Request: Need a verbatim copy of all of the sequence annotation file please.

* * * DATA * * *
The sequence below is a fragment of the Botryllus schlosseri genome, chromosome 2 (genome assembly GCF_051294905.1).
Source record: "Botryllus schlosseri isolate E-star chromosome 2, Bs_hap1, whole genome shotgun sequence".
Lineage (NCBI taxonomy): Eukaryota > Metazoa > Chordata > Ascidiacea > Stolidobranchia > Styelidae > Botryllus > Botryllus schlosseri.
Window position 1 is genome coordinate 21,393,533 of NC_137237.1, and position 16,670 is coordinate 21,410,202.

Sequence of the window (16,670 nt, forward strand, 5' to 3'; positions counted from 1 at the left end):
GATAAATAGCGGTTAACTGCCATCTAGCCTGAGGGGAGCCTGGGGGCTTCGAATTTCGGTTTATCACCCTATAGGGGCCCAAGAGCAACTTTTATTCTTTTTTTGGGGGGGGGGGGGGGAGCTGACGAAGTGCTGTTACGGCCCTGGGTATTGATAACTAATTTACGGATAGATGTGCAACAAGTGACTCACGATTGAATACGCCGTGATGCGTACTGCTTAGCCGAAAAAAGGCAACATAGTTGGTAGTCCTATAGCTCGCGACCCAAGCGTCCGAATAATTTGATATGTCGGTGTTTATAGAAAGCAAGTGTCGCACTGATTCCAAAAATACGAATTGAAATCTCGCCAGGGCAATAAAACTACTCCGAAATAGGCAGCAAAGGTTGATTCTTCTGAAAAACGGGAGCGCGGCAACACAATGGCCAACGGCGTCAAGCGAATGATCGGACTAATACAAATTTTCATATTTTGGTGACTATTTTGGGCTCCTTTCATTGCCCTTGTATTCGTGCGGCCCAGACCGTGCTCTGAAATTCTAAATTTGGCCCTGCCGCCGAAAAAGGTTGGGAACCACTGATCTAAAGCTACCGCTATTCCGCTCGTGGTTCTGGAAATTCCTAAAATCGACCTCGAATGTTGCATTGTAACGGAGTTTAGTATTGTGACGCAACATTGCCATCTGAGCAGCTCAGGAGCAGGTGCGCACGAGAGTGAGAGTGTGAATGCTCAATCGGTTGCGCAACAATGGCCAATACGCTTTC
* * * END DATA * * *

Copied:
The sequence below is a fragment of the Botryllus schlosseri genome, chromosome 2 (genome assembly GCF_051294905.1).
Source record: "Botryllus schlosseri isolate E-star chromosome 2, Bs_hap1, whole genome shotgun sequence".
Lineage (NCBI taxonomy): Eukaryota > Metazoa > Chordata > Ascidiacea > Stolidobranchia > Styelidae > Botryllus > Botryllus schlosseri.
Window position 1 is genome coordinate 21,393,533 of NC_137237.1, and position 16,670 is coordinate 21,410,202.

Sequence of the window (16,670 nt, forward strand, 5' to 3'; positions counted from 1 at the left end):
GATAAATAGCGGTTAACTGCCATCTAGCCTGAGGGGAGCCTGGGGGCTTCGAATTTCGGTTTATCACCCTATAGGGGCCCAAGAGCAACTTTTATTCTTTTTTTGGGGGGGGGGGGGGGAGCTGACGAAGTGCTGTTACGGCCCTGGGTATTGATAACTAATTTACGGATAGATGTGCAACAAGTGACTCACGATTGAATACGCCGTGATGCGTACTGCTTAGCCGAAAAAAGGCAACATAGTTGGTAGTCCTATAGCTCGCGACCCAAGCGTCCGAATAATTTGATATGTCGGTGTTTATAGAAAGCAAGTGTCGCACTGATTCCAAAAATACGAATTGAAATCTCGCCAGGGCAATAAAACTACTCCGAAATAGGCAGCAAAGGTTGATTCTTCTGAAAAACGGGAGCGCGGCAACACAATGGCCAACGGCGTCAAGCGAATGATCGGACTAATACAAATTTTCATATTTTGGTGACTATTTTGGGCTCCTTTCATTGCCCTTGTATTCGTGCGGCCCAGACCGTGCTCTGAAATTCTAAATTTGGCCCTGCCGCCGAAAAAGGTTGGGAACCACTGATCTAAAGCTACCGCTATTCCGCTCGTGGTTCTGGAAATTCCTAAAATCGACCTCGAATGTTGCATTGTAACGGAGTTTAGTATTGTGACGCAACATTGCCATCTGAGCAGCTCAGGAGCAGGTGCGCACGAGAGTGAGAGTGTGAATGCTCAATCGGTTGCGCAACAATGGCCAATACGCTTTC